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Galaxy S5 Camera to Get Low Light Boost with Samsung’s New 13-Megapixel Sensor

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Samsung is introducing a new 13-megapixel camera sensor for smartphones that will help the category achieve better low light and blur-free images. The sensor will have optical image stabilization, or OIS, which is something tha Samsung’s rivals are pioneering, including Nokia, HTC, and LG, and the inclusion of this new sensor could give the Galaxy S5 flagship for 2014 a big boost.

This will promise huge results for the Galaxy S5 when compared to the Galaxy S4‘s camera. While both sensors will have the same 13-megapixel resolution–along with the Galaxy Note 3–the new OIS mechanism will allow the Galaxy S5 to let in more light to have a brighter image, something that we’ve been seeing on Nokia’s flagship Lumia line of phones. According to Samsung, the new sensor could handle twice the shake of existing sensors.

samsung-stable-camera-sensorREAD: Nokia Lumia 1020 Review–low light image samples with the Lumia’s camera and the Galaxy S4′s 13-megapixel camera are included in this review. 

According to Engadget, this means that the “camera reportedly takes low light shots that are eight times brighter than its predecessor.”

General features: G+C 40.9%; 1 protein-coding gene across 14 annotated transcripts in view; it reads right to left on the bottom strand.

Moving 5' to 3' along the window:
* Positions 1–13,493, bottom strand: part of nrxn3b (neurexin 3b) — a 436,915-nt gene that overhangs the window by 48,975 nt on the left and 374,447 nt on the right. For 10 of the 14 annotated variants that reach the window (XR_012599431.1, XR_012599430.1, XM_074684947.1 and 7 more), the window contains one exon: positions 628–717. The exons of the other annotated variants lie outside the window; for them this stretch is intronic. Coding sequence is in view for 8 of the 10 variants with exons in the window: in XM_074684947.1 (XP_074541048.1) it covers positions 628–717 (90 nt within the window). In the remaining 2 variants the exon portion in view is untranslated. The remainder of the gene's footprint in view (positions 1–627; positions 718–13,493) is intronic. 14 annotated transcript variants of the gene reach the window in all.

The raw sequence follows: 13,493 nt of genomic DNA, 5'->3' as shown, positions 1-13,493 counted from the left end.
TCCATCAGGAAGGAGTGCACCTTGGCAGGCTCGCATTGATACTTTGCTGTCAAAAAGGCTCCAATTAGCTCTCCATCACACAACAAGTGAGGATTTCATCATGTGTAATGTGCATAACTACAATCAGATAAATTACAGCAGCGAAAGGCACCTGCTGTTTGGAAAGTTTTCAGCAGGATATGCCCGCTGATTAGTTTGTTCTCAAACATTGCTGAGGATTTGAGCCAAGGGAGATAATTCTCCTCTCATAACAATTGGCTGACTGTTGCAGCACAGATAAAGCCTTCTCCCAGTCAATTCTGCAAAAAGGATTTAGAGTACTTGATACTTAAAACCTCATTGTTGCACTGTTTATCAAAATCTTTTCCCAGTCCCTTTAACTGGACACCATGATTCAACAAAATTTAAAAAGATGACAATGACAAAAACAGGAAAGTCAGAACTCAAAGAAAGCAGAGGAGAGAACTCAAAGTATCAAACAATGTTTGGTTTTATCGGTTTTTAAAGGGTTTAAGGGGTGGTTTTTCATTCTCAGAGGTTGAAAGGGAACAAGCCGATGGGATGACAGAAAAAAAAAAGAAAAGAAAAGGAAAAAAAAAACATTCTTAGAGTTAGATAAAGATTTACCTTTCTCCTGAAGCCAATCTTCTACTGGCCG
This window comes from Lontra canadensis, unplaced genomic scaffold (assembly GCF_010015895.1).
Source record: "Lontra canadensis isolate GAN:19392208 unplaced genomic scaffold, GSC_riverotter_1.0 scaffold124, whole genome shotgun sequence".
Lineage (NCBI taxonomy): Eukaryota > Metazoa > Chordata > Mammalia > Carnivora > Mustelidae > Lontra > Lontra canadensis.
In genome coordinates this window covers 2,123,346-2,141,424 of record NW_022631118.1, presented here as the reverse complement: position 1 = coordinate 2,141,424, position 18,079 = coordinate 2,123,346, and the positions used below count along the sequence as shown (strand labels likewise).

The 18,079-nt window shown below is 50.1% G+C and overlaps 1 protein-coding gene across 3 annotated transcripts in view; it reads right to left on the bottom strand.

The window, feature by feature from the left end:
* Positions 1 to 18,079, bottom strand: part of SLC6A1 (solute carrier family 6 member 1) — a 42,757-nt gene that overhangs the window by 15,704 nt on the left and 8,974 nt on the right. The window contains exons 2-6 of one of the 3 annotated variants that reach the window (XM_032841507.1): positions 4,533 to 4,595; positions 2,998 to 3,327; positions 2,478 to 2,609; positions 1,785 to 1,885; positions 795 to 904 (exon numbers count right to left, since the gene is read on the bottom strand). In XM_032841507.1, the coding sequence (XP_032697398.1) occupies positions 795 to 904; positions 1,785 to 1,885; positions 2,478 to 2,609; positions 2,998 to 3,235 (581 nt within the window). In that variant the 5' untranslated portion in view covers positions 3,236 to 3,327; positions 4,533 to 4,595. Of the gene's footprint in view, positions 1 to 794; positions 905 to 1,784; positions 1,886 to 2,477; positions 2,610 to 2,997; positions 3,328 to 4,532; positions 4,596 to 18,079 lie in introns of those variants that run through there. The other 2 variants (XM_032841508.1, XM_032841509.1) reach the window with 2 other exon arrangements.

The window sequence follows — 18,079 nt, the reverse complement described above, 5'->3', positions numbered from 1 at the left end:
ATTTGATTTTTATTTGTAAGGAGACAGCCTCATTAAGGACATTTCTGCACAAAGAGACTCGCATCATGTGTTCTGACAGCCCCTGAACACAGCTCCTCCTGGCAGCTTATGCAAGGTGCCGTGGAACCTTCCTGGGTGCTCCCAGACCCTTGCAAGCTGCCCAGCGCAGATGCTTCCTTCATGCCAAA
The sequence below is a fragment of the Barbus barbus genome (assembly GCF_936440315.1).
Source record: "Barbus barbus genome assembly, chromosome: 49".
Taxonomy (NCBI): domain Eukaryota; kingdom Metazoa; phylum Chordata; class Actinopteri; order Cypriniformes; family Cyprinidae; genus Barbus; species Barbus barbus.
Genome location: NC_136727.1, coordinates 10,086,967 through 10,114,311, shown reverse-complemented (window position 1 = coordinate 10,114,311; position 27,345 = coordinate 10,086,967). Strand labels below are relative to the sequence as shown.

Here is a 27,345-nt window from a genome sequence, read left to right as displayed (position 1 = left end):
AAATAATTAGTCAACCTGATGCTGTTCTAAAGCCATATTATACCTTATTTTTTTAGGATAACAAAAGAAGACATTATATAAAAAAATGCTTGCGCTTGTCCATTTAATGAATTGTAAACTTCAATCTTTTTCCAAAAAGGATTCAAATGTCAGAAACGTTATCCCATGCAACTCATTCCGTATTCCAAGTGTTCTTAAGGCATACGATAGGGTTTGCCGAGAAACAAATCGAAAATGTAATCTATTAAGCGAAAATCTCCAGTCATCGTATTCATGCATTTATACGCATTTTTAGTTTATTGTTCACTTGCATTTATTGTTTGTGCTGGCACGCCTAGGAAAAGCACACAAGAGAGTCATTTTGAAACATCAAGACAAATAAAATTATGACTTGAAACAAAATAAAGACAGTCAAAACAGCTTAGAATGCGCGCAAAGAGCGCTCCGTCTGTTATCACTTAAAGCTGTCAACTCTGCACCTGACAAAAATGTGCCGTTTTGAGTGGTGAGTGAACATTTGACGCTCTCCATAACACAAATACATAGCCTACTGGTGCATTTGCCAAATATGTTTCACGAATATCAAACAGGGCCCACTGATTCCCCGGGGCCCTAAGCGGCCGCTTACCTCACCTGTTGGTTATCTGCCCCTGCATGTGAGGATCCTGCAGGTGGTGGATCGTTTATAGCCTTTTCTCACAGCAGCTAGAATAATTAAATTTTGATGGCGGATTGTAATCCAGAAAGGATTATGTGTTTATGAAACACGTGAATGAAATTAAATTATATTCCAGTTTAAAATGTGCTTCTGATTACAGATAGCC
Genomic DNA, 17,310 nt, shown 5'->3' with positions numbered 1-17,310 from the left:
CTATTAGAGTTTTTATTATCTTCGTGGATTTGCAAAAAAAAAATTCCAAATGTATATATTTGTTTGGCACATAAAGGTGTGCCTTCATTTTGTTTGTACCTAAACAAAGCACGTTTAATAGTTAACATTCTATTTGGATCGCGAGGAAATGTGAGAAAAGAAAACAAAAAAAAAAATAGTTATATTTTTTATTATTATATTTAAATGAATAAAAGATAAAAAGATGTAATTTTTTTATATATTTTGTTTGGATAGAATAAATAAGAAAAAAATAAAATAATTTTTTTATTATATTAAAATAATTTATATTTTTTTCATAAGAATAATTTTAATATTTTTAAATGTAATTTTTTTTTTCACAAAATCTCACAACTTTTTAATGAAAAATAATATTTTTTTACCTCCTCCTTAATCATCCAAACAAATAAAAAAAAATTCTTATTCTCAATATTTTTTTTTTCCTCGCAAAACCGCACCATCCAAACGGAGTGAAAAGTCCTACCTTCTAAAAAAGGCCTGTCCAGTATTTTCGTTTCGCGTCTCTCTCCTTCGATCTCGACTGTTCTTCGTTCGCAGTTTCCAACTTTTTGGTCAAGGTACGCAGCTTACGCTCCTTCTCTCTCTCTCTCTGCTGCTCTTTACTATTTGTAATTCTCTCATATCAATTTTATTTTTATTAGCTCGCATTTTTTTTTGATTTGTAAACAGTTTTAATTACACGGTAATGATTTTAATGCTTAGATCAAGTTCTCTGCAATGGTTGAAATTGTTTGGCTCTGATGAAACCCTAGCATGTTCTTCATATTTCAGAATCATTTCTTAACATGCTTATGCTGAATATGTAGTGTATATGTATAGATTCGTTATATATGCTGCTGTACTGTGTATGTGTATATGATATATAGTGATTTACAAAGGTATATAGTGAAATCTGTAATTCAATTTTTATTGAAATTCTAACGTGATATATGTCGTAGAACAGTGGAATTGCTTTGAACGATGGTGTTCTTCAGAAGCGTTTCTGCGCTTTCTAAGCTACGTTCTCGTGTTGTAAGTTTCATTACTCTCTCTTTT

Samsung will begin mass producing the sensor in early 2014, which means that we could very likely see this new camera tech in the Galaxy S5. Samsung usually introduces its Galaxy line of flagship phones in the spring, so the technology could allow the Galaxy flagship to produce better image results for mobile photographers.

In the past, we’ve heard that Samsung was considering implementing a similar OIS camera into the Galaxy Note 3, but it was rumored that Samsung was not able to get the OIS components in large enough quantities for mass production so the company scrapped the plans to include an OIS camera sensor on its phablet. It looks like the Galaxy S5 will become the first flagship Galaxy phone to ship with an OIS camera sensor.

Tech enthusiast in Silicon Valley enjoying the possibilities of ubiquitous connectivity, information sharing, and collaboration enabled by mobile broadband. You can contact Chuong on Twitter @chuongvision or search +chuongvision on Google+.

1 Comment

  1. dds

    10/07/2013 at 5:28 am

    Sounds like Nokia Lumia

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